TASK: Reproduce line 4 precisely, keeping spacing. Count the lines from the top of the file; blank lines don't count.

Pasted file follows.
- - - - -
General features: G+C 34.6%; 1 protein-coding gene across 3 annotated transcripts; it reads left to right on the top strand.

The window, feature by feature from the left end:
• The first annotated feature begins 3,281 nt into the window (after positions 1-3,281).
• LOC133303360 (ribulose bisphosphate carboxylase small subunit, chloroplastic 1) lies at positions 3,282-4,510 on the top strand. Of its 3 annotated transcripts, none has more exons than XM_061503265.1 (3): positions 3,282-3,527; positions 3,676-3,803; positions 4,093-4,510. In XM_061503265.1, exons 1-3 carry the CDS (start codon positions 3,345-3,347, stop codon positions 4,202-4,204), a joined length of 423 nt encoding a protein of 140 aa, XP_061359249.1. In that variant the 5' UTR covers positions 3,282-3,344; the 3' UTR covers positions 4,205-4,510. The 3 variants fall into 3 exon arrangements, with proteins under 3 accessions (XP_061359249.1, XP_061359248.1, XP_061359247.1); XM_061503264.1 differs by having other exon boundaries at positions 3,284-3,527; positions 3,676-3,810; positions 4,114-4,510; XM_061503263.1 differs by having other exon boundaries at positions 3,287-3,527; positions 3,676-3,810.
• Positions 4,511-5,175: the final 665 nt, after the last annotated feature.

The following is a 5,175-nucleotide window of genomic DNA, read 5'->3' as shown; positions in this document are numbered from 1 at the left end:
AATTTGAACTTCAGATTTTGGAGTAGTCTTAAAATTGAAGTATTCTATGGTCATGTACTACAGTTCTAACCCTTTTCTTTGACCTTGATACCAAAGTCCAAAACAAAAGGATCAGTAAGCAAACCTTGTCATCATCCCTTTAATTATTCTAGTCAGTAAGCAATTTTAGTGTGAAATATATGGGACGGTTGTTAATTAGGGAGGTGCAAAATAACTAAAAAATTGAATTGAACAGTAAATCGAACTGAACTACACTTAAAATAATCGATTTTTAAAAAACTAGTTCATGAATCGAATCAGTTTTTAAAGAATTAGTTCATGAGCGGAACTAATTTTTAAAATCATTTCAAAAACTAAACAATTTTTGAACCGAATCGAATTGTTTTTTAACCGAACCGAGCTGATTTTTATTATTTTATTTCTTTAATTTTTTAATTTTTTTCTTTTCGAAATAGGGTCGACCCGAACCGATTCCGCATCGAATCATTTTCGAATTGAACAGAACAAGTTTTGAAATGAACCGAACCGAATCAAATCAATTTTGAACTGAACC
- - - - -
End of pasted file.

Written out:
• LOC133303360 (ribulose bisphosphate carboxylase small subunit, chloroplastic 1) lies at positions 3,282-4,510 on the top strand. Of its 3 annotated transcripts, none has more exons than XM_061503265.1 (3): positions 3,282-3,527; positions 3,676-3,803; positions 4,093-4,510. In XM_061503265.1, exons 1-3 carry the CDS (start codon positions 3,345-3,347, stop codon positions 4,202-4,204), a joined length of 423 nt encoding a protein of 140 aa, XP_061359249.1. In that variant the 5' UTR covers positions 3,282-3,344; the 3' UTR covers positions 4,205-4,510. The 3 variants fall into 3 exon arrangements, with proteins under 3 accessions (XP_061359249.1, XP_061359248.1, XP_061359247.1); XM_061503264.1 differs by having other exon boundaries at positions 3,284-3,527; positions 3,676-3,810; positions 4,114-4,510; XM_061503263.1 differs by having other exon boundaries at positions 3,287-3,527; positions 3,676-3,810.